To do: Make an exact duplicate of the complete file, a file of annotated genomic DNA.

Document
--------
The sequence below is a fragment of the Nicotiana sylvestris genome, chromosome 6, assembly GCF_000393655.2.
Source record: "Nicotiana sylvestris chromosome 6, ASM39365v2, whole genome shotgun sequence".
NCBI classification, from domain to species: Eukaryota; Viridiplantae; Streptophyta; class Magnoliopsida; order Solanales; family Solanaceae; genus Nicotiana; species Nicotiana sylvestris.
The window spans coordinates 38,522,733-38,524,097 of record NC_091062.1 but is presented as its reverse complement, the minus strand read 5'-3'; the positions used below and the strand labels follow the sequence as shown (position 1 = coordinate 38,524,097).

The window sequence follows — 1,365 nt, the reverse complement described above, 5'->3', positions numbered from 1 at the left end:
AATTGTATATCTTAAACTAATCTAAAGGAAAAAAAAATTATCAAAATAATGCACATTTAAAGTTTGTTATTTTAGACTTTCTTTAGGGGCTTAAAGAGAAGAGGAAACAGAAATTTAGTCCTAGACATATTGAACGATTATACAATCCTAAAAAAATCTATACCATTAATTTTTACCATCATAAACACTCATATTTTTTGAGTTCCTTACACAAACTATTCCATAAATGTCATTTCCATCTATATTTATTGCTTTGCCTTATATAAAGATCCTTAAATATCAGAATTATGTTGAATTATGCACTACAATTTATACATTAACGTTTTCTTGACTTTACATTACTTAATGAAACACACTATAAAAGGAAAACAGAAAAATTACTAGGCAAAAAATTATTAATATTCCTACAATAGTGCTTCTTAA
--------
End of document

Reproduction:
The sequence below is a fragment of the Nicotiana sylvestris genome, chromosome 6, assembly GCF_000393655.2.
Source record: "Nicotiana sylvestris chromosome 6, ASM39365v2, whole genome shotgun sequence".
NCBI classification, from domain to species: Eukaryota; Viridiplantae; Streptophyta; class Magnoliopsida; order Solanales; family Solanaceae; genus Nicotiana; species Nicotiana sylvestris.
The window spans coordinates 38,522,733-38,524,097 of record NC_091062.1 but is presented as its reverse complement, the minus strand read 5'-3'; the positions used below and the strand labels follow the sequence as shown (position 1 = coordinate 38,524,097).

The window sequence follows — 1,365 nt, the reverse complement described above, 5'->3', positions numbered from 1 at the left end:
AATTGTATATCTTAAACTAATCTAAAGGAAAAAAAAATTATCAAAATAATGCACATTTAAAGTTTGTTATTTTAGACTTTCTTTAGGGGCTTAAAGAGAAGAGGAAACAGAAATTTAGTCCTAGACATATTGAACGATTATACAATCCTAAAAAAATCTATACCATTAATTTTTACCATCATAAACACTCATATTTTTTGAGTTCCTTACACAAACTATTCCATAAATGTCATTTCCATCTATATTTATTGCTTTGCCTTATATAAAGATCCTTAAATATCAGAATTATGTTGAATTATGCACTACAATTTATACATTAACGTTTTCTTGACTTTACATTACTTAATGAAACACACTATAAAAGGAAAACAGAAAAATTACTAGGCAAAAAATTATTAATATTCCTACAATAGTGCTTCTTAA